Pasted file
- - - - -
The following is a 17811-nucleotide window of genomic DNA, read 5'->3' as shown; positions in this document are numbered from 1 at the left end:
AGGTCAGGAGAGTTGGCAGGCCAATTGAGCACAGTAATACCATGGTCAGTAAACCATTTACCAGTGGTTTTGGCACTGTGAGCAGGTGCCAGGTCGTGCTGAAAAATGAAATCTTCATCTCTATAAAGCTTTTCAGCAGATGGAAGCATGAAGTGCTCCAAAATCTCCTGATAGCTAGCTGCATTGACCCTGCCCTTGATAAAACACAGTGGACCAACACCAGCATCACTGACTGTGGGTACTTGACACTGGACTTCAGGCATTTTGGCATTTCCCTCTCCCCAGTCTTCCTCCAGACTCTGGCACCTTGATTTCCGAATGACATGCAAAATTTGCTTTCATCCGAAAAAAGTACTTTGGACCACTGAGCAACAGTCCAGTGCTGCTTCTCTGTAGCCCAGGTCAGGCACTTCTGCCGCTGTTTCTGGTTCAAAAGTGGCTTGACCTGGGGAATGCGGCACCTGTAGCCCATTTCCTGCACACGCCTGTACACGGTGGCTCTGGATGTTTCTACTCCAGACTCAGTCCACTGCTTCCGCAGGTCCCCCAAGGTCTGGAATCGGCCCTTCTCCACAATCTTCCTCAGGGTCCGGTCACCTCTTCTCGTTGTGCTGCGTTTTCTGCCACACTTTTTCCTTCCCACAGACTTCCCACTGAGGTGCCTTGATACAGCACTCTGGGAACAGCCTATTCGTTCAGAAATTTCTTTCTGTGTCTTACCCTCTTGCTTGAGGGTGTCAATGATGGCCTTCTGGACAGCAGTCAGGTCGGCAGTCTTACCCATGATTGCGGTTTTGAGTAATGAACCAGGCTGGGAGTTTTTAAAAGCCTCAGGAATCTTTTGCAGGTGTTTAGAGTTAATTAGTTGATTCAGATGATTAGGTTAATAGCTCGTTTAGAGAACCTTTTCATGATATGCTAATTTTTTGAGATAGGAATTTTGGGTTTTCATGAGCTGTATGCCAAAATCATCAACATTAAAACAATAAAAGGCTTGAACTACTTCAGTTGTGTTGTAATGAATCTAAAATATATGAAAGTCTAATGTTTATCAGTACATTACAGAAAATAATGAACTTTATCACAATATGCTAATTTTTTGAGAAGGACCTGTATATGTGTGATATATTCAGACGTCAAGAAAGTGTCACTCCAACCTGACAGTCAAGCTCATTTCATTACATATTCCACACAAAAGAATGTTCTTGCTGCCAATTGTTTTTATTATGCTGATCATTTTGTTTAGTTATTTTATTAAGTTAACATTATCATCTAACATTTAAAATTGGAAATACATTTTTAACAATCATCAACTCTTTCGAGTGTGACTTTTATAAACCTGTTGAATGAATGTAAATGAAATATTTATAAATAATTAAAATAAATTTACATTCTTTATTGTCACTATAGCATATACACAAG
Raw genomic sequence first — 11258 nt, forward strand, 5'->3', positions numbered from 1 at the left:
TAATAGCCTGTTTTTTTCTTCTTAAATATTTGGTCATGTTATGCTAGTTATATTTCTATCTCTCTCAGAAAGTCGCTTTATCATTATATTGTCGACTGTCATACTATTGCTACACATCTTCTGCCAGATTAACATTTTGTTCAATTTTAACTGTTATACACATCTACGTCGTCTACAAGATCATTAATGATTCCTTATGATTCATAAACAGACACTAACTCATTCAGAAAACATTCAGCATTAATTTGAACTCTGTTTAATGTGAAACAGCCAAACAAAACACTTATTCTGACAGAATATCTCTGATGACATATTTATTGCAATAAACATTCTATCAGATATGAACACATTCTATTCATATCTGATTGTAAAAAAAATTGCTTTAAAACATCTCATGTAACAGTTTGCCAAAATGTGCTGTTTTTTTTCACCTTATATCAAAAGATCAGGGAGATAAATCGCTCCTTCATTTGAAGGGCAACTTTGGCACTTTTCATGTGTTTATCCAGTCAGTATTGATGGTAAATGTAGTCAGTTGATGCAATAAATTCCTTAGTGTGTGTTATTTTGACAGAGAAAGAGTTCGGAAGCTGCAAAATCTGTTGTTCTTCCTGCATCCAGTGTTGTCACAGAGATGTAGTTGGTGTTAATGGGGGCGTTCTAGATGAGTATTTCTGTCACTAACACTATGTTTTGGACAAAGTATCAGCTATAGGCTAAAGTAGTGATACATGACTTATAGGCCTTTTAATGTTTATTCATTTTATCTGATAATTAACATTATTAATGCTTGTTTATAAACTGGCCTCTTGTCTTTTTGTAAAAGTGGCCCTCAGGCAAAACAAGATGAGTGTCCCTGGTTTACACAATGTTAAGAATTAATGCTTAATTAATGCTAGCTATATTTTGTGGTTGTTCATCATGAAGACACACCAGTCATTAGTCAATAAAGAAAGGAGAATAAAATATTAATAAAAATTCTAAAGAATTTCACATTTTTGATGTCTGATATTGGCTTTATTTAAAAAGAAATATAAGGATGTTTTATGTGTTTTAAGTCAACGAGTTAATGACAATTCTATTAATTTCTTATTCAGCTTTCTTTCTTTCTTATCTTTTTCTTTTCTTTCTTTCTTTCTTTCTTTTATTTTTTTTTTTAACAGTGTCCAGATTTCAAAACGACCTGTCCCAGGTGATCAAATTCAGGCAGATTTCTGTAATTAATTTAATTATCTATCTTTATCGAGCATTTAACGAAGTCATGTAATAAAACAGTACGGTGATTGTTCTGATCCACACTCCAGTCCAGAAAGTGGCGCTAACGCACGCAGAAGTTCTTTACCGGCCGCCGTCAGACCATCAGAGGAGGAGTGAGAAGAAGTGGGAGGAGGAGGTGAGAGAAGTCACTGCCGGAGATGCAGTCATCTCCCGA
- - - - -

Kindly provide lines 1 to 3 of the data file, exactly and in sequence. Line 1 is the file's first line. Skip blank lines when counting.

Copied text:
The following is a 17811-nucleotide window of genomic DNA, read 5'->3' as shown; positions in this document are numbered from 1 at the left end:
AGGTCAGGAGAGTTGGCAGGCCAATTGAGCACAGTAATACCATGGTCAGTAAACCATTTACCAGTGGTTTTGGCACTGTGAGCAGGTGCCAGGTCGTGCTGAAAAATGAAATCTTCATCTCTATAAAGCTTTTCAGCAGATGGAAGCATGAAGTGCTCCAAAATCTCCTGATAGCTAGCTGCATTGACCCTGCCCTTGATAAAACACAGTGGACCAACACCAGCATCACTGACTGTGGGTACTTGACACTGGACTTCAGGCATTTTGGCATTTCCCTCTCCCCAGTCTTCCTCCAGACTCTGGCACCTTGATTTCCGAATGACATGCAAAATTTGCTTTCATCCGAAAAAAGTACTTTGGACCACTGAGCAACAGTCCAGTGCTGCTTCTCTGTAGCCCAGGTCAGGCACTTCTGCCGCTGTTTCTGGTTCAAAAGTGGCTTGACCTGGGGAATGCGGCACCTGTAGCCCATTTCCTGCACACGCCTGTACACGGTGGCTCTGGATGTTTCTACTCCAGACTCAGTCCACTGCTTCCGCAGGTCCCCCAAGGTCTGGAATCGGCCCTTCTCCACAATCTTCCTCAGGGTCCGGTCACCTCTTCTCGTTGTGCTGCGTTTTCTGCCACACTTTTTCCTTCCCACAGACTTCCCACTGAGGTGCCTTGATACAGCACTCTGGGAACAGCCTATTCGTTCAGAAATTTCTTTCTGTGTCTTACCCTCTTGCTTGAGGGTGTCAATGATGGCCTTCTGGACAGCAGTCAGGTCGGCAGTCTTACCCATGATTGCGGTTTTGAGTAATGAACCAGGCTGGGAGTTTTTAAAAGCCTCAGGAATCTTTTGCAGGTGTTTAGAGTTAATTAGTTGATTCAGATGATTAGGTTAATAGCTCGTTTAGAGAACCTTTTCATGATATGCTAATTTTTTGAGATAGGAATTTTGGGTTTTCATGAGCTGTATGCCAAAATCATCAACATTAAAACAATAAAAGGCTTGAACTACTTCAGTTGTGTTGTAATGAATCTAAAATATATGAAAGTCTAATGTTTATCAGTACATTACAGAAAATAATGAACTTTATCACAATATGCTAATTTTTTGAGAAGGACCTGTATATGTGTGATATATTCAGACGTCAAGAAAGTGTCACTCCAACCTGACAGTCAAGCTCATTTCATTACATATTCCACACAAAAGAATGTTCTTGCTGCCAATTGTTTTTATTATGCTGATCATTTTGTTTAGTTATTTTATTAAGTTAACATTATCATCTAACATTTAAAATTGGAAATACATTTTTAACAATCATCAACTCTTTCGAGTGTGACTTTTATAAACCTGTTGAATGAATGTAAATGAAATATTTATAAATAATTAAAATAAATTTACATTCTTTATTGTCACTATAGCATATACACAAG
Raw genomic sequence first — 11258 nt, forward strand, 5'->3', positions numbered from 1 at the left: